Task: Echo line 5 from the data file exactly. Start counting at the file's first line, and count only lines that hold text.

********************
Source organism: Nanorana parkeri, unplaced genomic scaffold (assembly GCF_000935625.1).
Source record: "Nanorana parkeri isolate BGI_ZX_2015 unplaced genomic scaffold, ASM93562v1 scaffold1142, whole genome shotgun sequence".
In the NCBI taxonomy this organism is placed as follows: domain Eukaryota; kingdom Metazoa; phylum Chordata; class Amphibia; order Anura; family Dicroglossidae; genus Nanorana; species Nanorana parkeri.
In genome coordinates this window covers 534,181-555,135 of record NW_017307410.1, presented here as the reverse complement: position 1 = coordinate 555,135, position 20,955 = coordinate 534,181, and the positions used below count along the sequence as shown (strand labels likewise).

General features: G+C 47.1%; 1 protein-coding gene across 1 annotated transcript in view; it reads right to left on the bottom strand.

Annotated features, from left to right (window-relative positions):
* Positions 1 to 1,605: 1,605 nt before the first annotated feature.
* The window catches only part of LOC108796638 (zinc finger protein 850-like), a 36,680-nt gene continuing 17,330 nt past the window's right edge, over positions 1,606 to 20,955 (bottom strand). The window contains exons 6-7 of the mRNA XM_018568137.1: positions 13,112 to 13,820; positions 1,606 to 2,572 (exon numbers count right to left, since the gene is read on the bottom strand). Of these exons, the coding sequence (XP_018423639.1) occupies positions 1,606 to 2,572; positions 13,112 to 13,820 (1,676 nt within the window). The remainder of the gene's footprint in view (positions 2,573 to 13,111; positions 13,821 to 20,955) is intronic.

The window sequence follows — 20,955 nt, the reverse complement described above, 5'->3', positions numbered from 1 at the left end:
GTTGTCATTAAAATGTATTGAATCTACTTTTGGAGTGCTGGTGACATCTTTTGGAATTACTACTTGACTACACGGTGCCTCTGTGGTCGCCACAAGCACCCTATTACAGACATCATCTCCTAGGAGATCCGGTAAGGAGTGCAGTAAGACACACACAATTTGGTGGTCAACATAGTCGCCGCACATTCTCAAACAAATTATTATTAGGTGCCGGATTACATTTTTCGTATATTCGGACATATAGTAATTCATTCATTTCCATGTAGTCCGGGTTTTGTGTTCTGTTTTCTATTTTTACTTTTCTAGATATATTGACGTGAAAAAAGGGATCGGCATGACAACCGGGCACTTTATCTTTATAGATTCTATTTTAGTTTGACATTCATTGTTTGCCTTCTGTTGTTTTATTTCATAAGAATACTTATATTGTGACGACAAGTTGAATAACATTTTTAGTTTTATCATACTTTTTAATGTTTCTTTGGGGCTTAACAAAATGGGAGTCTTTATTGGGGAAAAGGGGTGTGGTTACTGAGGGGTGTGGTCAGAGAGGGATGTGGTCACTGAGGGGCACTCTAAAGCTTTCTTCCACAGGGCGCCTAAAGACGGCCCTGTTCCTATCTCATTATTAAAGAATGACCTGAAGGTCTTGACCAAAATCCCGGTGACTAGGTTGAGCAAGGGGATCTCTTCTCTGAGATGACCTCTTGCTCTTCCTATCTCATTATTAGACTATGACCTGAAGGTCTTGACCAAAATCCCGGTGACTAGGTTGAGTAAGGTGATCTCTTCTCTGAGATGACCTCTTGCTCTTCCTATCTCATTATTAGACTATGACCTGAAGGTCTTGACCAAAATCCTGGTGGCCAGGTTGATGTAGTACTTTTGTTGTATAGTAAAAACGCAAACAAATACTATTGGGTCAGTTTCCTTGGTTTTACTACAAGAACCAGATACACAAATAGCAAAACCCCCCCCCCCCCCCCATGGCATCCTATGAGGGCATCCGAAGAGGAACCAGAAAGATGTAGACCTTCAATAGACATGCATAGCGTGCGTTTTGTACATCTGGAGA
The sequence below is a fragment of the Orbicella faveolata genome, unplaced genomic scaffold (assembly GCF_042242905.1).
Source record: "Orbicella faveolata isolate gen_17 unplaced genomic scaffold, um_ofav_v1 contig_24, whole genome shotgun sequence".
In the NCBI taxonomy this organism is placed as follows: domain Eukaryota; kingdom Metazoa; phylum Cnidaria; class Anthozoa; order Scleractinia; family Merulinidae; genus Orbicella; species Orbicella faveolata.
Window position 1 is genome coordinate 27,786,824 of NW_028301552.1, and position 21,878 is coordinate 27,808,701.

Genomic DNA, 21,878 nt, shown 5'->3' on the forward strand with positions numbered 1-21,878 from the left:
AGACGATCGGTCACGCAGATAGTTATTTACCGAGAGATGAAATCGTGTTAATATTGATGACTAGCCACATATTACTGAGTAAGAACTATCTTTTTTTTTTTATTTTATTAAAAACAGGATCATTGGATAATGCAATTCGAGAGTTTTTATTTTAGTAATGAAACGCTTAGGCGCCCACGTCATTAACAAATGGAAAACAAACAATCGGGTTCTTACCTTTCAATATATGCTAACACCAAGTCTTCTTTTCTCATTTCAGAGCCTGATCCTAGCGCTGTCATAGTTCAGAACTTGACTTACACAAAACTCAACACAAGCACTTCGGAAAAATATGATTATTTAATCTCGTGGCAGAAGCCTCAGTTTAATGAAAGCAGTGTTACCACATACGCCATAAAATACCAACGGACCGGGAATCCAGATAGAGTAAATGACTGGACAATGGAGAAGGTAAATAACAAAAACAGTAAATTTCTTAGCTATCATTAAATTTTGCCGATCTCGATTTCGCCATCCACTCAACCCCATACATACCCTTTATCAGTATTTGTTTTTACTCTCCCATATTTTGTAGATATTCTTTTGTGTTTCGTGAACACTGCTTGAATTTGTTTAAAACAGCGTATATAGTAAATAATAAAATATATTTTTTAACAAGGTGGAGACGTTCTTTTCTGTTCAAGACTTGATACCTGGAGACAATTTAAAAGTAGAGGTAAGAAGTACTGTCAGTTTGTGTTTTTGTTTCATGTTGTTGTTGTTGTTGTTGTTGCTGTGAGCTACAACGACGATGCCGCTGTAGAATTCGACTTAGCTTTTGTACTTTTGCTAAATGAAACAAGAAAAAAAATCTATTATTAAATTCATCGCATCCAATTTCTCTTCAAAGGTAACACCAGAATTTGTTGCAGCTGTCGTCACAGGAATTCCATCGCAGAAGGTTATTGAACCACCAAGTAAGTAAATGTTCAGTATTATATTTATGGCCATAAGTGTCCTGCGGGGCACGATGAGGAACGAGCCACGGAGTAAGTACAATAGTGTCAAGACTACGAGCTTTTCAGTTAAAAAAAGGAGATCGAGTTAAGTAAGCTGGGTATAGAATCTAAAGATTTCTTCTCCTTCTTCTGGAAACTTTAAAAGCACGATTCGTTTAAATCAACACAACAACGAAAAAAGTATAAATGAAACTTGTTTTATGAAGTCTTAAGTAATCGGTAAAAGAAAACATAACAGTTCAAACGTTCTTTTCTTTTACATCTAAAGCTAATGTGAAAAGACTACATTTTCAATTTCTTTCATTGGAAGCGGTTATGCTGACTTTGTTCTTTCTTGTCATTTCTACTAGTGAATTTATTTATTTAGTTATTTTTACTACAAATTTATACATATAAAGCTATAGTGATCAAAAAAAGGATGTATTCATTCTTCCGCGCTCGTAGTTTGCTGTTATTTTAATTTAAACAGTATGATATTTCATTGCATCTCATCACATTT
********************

General features: G+C 47.1%; 1 protein-coding gene across 1 annotated transcript in view; it reads right to left on the bottom strand.